Associate Professor of Human Development and Social Policy
Associate Professor of Psychology
Faculty Director of Student Access and Enrichment
Northwestern University
[email protected]

About: Mesmin Destin directs a multidisciplinary lab group and investigates social psychological mechanisms underlying socioeconomic disparities in educational outcomes during adolescence and young adulthood. Using laboratory and field experiments, Destin studies factors that influence how young people perceive themselves and pursue their futures. At the university level, Destin examines how social experiences and institutional structures shape the motivation, well-being, and educational trajectories of lower socioeconomic status and first-generation college students.

Thomas Fuller-Rowell, PhD, Presenter
Associate Professor, Department of Human Development and Family Studies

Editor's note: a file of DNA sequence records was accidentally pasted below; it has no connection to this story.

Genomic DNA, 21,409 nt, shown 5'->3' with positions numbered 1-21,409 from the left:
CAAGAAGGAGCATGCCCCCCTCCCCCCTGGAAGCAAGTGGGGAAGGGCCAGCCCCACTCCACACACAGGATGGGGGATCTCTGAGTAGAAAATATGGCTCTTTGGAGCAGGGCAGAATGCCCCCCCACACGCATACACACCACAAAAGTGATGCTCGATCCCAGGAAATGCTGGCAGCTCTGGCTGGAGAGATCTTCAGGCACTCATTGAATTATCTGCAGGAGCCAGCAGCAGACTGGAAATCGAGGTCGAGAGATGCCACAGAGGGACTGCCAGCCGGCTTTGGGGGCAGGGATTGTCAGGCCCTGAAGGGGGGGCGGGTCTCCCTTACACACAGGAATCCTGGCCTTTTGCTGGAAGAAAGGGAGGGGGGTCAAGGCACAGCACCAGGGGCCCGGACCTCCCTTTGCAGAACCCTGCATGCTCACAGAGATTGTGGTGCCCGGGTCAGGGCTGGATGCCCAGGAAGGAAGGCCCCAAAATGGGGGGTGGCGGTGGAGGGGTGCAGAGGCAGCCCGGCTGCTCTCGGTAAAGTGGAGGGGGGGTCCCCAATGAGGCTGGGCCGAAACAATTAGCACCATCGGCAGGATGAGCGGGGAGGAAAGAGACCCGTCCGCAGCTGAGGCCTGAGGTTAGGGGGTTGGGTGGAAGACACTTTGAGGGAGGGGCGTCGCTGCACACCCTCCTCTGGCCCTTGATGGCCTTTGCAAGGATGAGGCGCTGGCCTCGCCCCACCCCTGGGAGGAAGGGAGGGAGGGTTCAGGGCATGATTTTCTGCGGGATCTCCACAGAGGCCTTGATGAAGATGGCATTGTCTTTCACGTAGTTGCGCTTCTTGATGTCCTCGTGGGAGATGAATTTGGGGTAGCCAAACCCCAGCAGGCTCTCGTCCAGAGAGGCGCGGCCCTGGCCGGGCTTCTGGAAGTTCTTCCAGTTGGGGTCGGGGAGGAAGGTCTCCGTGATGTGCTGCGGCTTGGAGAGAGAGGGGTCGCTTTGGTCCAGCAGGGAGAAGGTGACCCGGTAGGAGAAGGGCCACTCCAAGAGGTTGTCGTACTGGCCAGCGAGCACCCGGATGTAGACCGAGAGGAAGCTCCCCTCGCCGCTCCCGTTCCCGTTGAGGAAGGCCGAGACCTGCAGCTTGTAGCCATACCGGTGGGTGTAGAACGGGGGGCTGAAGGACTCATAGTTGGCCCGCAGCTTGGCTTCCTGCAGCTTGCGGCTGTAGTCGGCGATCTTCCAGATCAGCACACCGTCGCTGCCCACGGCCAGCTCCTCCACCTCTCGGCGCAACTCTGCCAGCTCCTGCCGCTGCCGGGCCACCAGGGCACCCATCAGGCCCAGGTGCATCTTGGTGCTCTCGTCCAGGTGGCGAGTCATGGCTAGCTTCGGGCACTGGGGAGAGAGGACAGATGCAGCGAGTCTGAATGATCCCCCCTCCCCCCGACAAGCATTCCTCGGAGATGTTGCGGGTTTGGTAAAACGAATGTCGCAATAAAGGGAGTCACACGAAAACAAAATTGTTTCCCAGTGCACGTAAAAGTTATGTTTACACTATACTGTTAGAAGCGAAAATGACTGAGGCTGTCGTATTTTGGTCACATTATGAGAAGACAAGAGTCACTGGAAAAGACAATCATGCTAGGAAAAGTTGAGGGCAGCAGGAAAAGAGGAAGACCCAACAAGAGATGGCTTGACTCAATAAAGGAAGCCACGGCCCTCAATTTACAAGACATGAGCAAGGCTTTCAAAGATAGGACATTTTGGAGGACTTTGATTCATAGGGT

Director, Health Disparities Research Initiative
College of Human Sciences, Auburn University
[email protected]

About: Dr. Thomas Fuller-Rowell is an Associate Professor in the College of Human Sciences at Auburn University. He received his B.A. in biochemistry and psychology from the University of Colorado in 2003 with summa cum laude honors, and his PhD in developmental psychology from the Department of Human Development at Cornell University in 2010. He also completed posdoctoral training as a Robert Wood Johnson Health & Society Scholar at the University of Wisconsin-Madison (2011-2013) and as a research fellow in the Institute for Social Research at the University of Michigan (2010-2011) before starting his current position at Auburn University.

His research focuses on the impact of social stress, socioeconomic adversity, and broader contextual influences--such as neighborhood environments and social policy--on health and health disparities across the lifespan. His work has been published in leading journals across the disciplines of psychology, epidemiology, and medicine, including Health Psychology, American Journal of Epidemiology, and Psychosomatic Medicine. Dr. Fuller-Rowell has also worked for a civil rights organization in Buffalo, NY to address housing discrimination (2003-2004), and has implemented multi-site action research projects in New York City (2004-2006).